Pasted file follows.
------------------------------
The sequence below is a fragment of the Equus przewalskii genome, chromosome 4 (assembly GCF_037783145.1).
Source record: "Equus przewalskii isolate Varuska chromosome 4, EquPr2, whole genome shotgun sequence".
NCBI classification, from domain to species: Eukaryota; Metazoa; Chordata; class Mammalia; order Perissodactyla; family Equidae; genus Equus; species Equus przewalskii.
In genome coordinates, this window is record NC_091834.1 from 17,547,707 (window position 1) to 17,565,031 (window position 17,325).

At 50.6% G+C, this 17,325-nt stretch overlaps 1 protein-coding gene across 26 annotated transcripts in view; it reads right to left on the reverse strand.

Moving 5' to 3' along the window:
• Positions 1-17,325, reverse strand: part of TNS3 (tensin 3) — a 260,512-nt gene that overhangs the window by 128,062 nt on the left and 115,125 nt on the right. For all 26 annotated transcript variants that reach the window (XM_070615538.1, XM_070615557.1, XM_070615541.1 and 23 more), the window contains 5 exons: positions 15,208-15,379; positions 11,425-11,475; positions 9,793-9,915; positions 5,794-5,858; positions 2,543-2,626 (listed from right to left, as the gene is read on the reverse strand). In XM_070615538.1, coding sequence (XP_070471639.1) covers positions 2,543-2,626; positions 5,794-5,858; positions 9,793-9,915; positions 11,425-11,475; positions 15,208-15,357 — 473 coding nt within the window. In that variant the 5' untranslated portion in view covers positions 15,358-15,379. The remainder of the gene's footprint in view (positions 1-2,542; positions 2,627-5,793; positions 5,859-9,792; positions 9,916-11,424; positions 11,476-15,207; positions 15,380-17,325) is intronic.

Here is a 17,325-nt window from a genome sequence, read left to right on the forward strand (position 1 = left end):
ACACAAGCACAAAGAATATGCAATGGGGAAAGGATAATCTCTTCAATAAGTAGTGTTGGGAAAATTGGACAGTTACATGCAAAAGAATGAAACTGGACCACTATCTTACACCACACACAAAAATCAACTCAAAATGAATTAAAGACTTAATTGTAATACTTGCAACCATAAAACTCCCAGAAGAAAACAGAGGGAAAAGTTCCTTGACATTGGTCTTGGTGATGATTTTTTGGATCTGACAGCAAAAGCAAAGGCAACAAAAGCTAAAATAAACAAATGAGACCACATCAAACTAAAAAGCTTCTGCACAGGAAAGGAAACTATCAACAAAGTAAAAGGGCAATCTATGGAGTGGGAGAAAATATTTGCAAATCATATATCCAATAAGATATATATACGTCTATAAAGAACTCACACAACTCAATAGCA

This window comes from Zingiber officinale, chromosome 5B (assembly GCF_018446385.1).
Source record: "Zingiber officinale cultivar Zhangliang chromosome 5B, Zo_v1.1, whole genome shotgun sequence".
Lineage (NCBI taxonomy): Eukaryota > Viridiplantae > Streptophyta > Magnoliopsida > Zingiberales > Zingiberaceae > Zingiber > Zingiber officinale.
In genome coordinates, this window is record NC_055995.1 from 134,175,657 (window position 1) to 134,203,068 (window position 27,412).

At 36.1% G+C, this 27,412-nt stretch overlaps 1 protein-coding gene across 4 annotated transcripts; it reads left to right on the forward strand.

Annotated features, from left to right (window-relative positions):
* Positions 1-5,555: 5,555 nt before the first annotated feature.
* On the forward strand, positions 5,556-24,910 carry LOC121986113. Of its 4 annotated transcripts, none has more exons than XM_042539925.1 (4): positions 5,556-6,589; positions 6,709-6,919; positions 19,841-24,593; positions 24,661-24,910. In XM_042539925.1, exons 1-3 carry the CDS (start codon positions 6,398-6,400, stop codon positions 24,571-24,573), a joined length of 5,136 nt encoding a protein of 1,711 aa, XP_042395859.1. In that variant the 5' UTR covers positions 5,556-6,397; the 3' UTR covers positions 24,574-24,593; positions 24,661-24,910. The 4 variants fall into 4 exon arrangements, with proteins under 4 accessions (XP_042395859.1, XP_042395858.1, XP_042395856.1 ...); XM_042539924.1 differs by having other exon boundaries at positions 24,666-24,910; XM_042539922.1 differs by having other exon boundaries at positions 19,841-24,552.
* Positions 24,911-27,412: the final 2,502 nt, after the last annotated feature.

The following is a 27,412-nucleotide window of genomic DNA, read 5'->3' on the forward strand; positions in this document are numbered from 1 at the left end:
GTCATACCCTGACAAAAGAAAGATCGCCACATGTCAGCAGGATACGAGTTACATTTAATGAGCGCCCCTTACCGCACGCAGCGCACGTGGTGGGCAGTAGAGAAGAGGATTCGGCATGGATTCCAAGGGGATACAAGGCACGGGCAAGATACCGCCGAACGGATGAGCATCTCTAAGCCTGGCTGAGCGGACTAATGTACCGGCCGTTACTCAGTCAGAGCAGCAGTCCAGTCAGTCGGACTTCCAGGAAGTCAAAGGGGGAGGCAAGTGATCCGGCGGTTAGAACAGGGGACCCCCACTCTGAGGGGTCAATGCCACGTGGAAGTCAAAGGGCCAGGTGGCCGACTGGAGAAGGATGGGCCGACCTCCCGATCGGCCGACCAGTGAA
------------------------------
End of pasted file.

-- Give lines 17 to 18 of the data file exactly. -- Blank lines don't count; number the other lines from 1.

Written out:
* On the forward strand, positions 5,556-24,910 carry LOC121986113. Of its 4 annotated transcripts, none has more exons than XM_042539925.1 (4): positions 5,556-6,589; positions 6,709-6,919; positions 19,841-24,593; positions 24,661-24,910. In XM_042539925.1, exons 1-3 carry the CDS (start codon positions 6,398-6,400, stop codon positions 24,571-24,573), a joined length of 5,136 nt encoding a protein of 1,711 aa, XP_042395859.1. In that variant the 5' UTR covers positions 5,556-6,397; the 3' UTR covers positions 24,574-24,593; positions 24,661-24,910. The 4 variants fall into 4 exon arrangements, with proteins under 4 accessions (XP_042395859.1, XP_042395858.1, XP_042395856.1 ...); XM_042539924.1 differs by having other exon boundaries at positions 24,666-24,910; XM_042539922.1 differs by having other exon boundaries at positions 19,841-24,552.
* Positions 24,911-27,412: the final 2,502 nt, after the last annotated feature.